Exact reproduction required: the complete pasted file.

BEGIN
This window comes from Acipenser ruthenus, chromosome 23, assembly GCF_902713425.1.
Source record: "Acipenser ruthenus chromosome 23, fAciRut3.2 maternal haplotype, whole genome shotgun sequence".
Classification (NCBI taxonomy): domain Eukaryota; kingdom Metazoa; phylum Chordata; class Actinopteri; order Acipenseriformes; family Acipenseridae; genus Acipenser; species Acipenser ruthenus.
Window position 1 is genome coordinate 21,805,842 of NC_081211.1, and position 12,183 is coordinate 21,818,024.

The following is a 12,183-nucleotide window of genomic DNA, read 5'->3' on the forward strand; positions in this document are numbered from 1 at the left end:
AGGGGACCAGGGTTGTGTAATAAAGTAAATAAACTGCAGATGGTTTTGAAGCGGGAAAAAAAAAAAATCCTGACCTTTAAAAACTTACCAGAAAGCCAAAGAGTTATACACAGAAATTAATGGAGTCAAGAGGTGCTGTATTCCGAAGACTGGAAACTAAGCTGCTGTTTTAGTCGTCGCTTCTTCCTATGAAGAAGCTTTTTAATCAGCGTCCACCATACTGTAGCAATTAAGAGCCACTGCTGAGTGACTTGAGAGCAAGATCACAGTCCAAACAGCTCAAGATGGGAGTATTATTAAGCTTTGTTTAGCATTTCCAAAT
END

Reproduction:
This window comes from Acipenser ruthenus, chromosome 23, assembly GCF_902713425.1.
Source record: "Acipenser ruthenus chromosome 23, fAciRut3.2 maternal haplotype, whole genome shotgun sequence".
Classification (NCBI taxonomy): domain Eukaryota; kingdom Metazoa; phylum Chordata; class Actinopteri; order Acipenseriformes; family Acipenseridae; genus Acipenser; species Acipenser ruthenus.
Window position 1 is genome coordinate 21,805,842 of NC_081211.1, and position 12,183 is coordinate 21,818,024.

The following is a 12,183-nucleotide window of genomic DNA, read 5'->3' on the forward strand; positions in this document are numbered from 1 at the left end:
AGGGGACCAGGGTTGTGTAATAAAGTAAATAAACTGCAGATGGTTTTGAAGCGGGAAAAAAAAAAAATCCTGACCTTTAAAAACTTACCAGAAAGCCAAAGAGTTATACACAGAAATTAATGGAGTCAAGAGGTGCTGTATTCCGAAGACTGGAAACTAAGCTGCTGTTTTAGTCGTCGCTTCTTCCTATGAAGAAGCTTTTTAATCAGCGTCCACCATACTGTAGCAATTAAGAGCCACTGCTGAGTGACTTGAGAGCAAGATCACAGTCCAAACAGCTCAAGATGGGAGTATTATTAAGCTTTGTTTAGCATTTCCAAAT